However, you might balk at my most recent theory, because either I'm nuts, or it's too uncomfortable to contemplate. Uncomfortable simply because we want to believe people are basically truthful. And I'm saying 'new' but I'm probably the last to work it out!
Giveaways and recommendations on blogs.
I love blogsurfing other mother bloggers. After a visit to my zillionth mommy log that was giving away a product, something began to stir within me. It was actually on a blog that wasn't giving anything away on the particular post that I was reading, but does do frequent giveaways. However, the post mentioned a cool new product that a friend tried and now she loved. It was beautifully done. Personal (seemingly) and personable. An easy writing style that made you feel like a friend.
This particular blogger gets hundreds/thousands of readers, daily. I researched the blogger and found that she isn't as upfront as you might think, or like to think. But heck, the online world allows all of us a little anonymity, fantasy, or alter ego role playing. Yet, this woman puts forth a very personal image.
Now, I could be totally wrong, totally. Or.....
Doing even more research, I uncovered that this blogger teamed up with some big names. WTF!? I'm talking not just companies, but COUNCILS.
And I also found this discussion (I'm not linking to it as I don't want to name any names):
PRFirmX and PRFirmY understand that brand conversations happen online whether you like it or not. PRFirmX encourages its clients [bloggers who've teamed up with them] to join in the conversation.Isn't that phrased so sweetly?
You see, viral marketing is a fantastic way for companies to push their products. Another term is conversational marketing, which fits this blog marketing perfectly. I've mentioned before how they use popular children and their slumber parties to push games and toys. They have reps slither their way onto children's online networks and casually mention products. So this exists people.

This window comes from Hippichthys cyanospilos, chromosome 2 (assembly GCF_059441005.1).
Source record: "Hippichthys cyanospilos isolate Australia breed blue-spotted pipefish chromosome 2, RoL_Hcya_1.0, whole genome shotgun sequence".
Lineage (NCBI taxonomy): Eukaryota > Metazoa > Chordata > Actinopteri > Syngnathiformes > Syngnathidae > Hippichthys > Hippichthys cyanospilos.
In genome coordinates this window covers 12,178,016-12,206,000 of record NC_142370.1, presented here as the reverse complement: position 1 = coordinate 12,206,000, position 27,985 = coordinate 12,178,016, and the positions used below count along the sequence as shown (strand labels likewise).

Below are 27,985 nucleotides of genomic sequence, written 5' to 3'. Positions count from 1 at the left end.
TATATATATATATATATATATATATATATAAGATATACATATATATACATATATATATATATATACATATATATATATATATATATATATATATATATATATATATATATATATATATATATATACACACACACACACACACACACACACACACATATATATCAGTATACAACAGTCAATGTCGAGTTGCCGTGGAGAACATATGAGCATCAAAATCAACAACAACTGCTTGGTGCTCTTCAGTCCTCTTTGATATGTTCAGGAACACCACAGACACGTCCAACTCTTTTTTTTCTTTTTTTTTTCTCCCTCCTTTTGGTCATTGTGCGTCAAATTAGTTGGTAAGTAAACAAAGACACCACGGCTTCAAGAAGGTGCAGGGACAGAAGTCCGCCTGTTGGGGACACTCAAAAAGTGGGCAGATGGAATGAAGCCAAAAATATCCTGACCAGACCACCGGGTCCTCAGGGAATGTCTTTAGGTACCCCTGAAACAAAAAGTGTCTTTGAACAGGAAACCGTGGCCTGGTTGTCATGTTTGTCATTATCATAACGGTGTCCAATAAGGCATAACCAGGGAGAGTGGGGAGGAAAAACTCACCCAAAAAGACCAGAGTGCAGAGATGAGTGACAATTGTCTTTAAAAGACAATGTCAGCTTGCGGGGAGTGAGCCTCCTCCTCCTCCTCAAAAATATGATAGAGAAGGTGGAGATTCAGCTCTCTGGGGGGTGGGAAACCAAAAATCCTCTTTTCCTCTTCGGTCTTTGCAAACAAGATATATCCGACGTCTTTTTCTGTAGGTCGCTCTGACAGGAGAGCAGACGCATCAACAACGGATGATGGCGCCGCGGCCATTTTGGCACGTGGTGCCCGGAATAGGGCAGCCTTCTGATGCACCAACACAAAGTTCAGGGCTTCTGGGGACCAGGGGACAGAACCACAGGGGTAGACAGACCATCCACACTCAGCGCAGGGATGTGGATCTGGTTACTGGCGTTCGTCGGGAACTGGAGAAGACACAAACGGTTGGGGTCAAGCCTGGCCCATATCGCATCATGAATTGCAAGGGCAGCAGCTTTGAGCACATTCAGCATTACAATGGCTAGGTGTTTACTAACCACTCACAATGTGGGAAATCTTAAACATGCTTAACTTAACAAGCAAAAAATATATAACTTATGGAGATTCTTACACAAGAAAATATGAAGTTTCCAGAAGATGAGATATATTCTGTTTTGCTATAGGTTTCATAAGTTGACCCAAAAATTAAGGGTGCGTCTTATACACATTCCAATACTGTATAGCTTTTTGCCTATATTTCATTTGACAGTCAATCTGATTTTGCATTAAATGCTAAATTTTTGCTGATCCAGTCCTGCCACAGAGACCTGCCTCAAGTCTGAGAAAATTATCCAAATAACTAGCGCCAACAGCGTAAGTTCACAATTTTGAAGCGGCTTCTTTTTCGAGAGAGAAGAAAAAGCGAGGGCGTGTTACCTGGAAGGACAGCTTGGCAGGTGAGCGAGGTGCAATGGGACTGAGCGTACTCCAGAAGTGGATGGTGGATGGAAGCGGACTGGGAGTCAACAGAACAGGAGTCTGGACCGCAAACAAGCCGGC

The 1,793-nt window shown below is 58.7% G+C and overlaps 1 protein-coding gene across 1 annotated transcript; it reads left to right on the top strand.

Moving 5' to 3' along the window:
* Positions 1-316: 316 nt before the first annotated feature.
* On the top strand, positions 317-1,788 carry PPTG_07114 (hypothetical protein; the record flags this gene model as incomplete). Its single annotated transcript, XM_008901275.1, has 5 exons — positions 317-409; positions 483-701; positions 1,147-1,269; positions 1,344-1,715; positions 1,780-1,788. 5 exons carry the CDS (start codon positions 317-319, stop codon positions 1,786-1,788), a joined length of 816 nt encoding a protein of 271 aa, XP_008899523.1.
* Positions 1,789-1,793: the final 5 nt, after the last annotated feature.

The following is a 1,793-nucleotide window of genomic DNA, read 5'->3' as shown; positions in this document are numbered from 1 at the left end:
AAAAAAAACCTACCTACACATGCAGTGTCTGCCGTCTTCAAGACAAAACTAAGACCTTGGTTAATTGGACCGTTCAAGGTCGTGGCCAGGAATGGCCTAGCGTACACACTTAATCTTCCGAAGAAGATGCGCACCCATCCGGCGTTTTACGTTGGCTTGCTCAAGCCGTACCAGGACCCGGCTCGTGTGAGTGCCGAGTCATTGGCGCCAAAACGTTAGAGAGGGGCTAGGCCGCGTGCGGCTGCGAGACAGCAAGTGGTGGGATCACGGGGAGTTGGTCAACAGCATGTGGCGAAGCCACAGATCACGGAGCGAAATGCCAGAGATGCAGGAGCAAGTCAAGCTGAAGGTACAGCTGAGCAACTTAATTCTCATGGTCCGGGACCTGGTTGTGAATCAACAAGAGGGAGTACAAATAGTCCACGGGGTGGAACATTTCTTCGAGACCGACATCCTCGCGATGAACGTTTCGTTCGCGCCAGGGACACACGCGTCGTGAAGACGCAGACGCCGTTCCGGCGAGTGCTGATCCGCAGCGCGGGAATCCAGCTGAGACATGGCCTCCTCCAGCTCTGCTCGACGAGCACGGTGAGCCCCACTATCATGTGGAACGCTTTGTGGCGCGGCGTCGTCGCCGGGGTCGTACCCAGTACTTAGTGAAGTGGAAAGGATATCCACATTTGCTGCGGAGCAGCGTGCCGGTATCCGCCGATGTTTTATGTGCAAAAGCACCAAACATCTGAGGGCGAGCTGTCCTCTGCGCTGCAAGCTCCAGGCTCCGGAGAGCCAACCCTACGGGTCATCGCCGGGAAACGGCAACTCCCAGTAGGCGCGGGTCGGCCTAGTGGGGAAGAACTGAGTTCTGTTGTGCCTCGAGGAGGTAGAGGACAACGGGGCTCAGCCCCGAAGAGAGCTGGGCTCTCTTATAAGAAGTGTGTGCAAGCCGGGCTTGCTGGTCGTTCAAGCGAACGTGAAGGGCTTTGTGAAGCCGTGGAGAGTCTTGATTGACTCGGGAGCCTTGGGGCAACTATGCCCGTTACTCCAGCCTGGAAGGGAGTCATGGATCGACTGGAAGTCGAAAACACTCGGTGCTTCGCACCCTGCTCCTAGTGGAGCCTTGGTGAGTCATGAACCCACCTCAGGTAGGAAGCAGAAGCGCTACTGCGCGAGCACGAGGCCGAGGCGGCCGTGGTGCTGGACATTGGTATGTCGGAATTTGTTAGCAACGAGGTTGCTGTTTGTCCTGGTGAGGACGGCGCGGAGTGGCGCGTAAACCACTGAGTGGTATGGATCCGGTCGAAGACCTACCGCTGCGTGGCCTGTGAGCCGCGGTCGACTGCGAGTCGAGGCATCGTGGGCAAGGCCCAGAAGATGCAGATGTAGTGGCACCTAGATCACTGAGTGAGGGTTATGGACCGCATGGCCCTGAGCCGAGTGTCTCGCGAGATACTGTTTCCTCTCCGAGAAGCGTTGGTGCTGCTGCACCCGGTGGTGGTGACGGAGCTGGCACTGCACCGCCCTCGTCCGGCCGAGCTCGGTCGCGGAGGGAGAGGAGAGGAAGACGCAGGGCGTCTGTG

Now I'm wondering, there are mommy bloggers out their who are directly employed by certain companies, or even freelance themselves out to several. But what about the ordinary folk who are paid for their insidious marketing?
Think about it. You'd rather take another mother's recommendation on a product for home or baby than just a random advertisement, right?
There is nothing wrong with making money from your website. if you put in tons of effort, posting every day, sharing tips and recipes and whatnots, then heck, leave your day job and blog for an income. But I want it upfront. I don't like anyone posing as a cutesy mother or friend and 'casually' mentioning x product.
One big name blogger (no names as I'm not interested in a debate or having anyone's groupies find me via a google search) is such a prolific blogger, and also has kids, cooks, looks after all sorts of things. I got to wondering, is it even her actually blogging? Or taken those great photos, or....?
And when recipes are highlighted as, good ole' country fare that you just have to try, in order to push a specific commodity onto the nation (such as dairy), then this has rather large repercussions - environmental, health, economic..... Think about it. A recipe is posted that uses a good load of milk. Hundreds of people comment saying they went out and made it (it happened on one blog). How many more did the same but never commented? Okay, this in itself isn't going to rock the environment. But those hundreds pass on that recipe, and on and on.... viral marketing.
Now, now, am I saying you should be suspicious of every mommy blogger (and of course ANY blogger) that does giveaways or mentions products on a regular basis?
That's what it means to be a conscious consumer! To question ANY marketing.
Of course their are many legitimate bloggers out there trying to help one another with product reviews and recommendations. Ultimately though, we should research. Yep, it takes time. but it also means you become, what's the word.... oh yeah, intelligent, aware, savvy, take your pick.
Oh, looky here, Federation Media offers a pdf guide to conversational marketing, and a nice list of sites and blogs working for them. That's nice. ;)
[edit: here's a non-pdf author's list a Federated media]